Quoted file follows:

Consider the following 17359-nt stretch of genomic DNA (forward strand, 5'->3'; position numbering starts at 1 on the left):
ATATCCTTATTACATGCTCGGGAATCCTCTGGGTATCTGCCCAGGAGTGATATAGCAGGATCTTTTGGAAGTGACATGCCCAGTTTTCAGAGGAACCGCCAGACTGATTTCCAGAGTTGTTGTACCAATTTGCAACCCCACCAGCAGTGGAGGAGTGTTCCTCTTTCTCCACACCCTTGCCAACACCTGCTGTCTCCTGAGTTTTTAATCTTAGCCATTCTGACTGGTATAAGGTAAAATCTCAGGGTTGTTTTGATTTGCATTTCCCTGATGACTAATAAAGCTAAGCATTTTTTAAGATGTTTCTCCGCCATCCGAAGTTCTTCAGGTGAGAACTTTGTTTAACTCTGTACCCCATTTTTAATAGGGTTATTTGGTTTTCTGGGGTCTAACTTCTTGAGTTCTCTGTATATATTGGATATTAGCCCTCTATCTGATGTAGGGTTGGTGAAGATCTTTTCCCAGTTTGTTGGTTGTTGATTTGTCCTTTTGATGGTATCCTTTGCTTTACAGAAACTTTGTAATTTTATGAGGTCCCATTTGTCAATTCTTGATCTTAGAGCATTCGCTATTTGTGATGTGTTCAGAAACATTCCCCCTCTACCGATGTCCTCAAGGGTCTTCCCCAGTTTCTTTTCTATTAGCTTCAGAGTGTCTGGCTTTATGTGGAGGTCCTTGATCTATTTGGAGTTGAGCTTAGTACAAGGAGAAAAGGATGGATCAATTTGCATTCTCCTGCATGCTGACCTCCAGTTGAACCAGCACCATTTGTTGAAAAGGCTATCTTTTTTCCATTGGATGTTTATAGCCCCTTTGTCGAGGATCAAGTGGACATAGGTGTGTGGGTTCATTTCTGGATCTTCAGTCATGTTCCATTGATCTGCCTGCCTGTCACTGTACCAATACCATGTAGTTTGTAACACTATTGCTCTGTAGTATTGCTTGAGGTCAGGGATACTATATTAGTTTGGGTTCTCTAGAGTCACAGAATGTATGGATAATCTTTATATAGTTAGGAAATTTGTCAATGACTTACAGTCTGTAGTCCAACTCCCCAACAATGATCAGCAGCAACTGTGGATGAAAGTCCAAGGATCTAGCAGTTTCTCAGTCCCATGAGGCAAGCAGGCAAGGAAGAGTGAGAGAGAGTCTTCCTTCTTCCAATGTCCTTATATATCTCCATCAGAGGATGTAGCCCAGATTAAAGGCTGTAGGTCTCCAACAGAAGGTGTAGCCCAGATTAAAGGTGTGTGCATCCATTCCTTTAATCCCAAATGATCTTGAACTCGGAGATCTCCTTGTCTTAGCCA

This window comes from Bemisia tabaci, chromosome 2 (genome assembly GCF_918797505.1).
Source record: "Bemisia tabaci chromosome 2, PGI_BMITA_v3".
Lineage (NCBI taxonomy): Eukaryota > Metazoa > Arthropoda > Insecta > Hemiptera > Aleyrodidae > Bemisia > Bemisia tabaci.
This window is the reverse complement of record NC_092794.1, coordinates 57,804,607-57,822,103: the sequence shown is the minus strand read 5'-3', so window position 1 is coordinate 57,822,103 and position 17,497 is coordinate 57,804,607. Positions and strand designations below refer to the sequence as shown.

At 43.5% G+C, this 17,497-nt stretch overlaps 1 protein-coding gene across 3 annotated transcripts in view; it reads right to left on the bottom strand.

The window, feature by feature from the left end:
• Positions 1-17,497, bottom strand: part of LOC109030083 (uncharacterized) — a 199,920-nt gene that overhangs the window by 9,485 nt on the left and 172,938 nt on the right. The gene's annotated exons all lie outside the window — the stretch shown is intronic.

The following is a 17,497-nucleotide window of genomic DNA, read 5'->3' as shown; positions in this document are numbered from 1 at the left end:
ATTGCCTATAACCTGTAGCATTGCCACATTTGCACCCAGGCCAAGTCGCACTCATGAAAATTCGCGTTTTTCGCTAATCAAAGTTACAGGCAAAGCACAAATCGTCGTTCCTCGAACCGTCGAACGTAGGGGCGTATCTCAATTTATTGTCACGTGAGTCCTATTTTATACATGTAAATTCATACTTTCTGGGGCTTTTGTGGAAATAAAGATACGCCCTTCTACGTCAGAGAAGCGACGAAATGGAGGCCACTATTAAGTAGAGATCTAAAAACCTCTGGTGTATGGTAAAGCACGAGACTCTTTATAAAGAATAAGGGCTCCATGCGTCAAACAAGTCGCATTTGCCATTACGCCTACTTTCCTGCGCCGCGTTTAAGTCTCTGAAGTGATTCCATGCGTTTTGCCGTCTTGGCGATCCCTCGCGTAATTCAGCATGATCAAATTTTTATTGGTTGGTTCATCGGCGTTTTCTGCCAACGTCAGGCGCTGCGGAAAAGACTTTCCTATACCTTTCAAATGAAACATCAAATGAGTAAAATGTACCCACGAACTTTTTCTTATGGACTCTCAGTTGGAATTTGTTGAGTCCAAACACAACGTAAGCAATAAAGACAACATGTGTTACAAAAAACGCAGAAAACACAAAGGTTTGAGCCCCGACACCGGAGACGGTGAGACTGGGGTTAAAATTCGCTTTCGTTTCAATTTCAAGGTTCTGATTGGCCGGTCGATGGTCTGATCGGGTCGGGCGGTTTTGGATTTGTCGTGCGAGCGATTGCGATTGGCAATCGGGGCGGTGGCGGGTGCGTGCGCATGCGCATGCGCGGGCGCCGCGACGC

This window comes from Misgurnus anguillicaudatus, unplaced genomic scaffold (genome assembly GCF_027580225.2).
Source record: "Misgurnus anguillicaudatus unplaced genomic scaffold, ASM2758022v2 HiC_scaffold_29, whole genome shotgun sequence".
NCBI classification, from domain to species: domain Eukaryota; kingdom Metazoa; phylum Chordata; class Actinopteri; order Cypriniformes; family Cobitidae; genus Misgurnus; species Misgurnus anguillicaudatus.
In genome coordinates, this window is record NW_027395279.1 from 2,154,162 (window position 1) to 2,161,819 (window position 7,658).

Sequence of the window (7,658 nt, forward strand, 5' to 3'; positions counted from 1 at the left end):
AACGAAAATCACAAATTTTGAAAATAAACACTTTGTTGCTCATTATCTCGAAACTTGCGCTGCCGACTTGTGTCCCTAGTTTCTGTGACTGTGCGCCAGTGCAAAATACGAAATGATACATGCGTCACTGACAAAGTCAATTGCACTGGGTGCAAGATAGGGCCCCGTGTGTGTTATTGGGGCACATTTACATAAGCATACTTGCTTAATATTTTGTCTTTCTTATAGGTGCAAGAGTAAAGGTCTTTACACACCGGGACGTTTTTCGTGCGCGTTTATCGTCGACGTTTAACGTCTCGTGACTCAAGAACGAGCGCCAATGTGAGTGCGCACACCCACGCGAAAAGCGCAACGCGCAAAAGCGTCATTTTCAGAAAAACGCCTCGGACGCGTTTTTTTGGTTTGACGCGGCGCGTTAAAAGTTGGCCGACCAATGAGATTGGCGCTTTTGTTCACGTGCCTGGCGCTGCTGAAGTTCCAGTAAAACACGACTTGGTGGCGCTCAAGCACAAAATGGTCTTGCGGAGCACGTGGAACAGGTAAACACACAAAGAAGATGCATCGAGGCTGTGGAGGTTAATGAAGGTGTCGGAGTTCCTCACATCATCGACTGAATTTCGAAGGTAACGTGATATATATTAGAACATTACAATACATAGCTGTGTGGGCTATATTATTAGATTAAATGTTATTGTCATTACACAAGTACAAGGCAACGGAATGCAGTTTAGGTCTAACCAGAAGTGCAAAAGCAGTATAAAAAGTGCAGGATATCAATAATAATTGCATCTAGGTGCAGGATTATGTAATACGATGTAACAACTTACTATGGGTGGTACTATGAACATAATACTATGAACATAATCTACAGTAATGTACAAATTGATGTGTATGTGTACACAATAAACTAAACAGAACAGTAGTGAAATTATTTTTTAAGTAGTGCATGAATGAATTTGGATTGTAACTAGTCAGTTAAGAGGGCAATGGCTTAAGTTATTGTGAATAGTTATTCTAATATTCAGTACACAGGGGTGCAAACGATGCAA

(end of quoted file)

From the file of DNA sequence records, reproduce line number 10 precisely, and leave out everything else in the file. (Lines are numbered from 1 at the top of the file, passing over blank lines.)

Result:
The following is a 17,497-nucleotide window of genomic DNA, read 5'->3' as shown; positions in this document are numbered from 1 at the left end: